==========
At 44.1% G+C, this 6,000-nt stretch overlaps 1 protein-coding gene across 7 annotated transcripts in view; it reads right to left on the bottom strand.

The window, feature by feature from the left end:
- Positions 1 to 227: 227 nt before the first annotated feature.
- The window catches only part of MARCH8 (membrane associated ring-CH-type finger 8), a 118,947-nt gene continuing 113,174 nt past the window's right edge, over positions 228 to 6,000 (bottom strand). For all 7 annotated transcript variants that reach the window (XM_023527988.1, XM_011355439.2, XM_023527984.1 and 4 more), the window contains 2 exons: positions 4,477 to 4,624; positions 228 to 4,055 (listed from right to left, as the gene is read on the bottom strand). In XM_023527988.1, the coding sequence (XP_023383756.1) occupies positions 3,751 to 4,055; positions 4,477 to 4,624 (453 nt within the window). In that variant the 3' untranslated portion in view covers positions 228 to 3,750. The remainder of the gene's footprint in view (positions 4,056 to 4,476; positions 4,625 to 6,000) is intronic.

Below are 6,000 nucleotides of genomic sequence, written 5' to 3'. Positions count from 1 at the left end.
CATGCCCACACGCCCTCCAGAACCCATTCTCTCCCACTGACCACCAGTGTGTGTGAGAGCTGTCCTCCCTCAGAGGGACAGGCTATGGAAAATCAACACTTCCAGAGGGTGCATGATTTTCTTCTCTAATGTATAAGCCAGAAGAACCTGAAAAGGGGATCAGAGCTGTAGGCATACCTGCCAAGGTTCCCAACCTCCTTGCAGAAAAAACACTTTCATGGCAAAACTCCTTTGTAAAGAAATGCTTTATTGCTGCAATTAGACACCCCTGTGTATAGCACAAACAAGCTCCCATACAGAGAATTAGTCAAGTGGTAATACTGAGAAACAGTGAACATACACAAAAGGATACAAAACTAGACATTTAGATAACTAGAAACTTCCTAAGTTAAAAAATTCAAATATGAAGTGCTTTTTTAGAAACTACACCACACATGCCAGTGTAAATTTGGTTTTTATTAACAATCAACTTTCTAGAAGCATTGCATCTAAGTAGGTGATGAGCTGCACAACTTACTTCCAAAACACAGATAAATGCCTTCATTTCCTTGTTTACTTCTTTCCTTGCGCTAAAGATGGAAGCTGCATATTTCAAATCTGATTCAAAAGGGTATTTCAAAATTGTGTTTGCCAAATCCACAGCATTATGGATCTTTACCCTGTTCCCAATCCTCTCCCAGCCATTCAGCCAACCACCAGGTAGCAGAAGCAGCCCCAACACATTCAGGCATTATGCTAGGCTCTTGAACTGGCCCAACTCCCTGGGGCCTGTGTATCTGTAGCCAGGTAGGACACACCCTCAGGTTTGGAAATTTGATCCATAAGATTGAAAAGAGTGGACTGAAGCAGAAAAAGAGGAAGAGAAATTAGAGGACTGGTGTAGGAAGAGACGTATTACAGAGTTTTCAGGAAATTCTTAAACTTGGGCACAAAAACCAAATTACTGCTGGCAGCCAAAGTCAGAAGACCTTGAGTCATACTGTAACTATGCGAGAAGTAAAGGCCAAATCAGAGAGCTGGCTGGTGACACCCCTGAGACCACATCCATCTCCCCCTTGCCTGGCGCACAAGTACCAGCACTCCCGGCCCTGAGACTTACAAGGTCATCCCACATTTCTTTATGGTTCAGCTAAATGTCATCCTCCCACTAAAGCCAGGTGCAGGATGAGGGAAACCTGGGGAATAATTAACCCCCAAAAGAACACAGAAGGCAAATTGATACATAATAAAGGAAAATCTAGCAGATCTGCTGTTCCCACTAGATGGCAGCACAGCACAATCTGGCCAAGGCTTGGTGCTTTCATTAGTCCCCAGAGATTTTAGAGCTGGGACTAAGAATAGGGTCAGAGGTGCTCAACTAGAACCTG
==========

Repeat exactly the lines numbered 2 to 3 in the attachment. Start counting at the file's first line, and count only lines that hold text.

The window, feature by feature from the left end:
- Positions 1 to 227: 227 nt before the first annotated feature.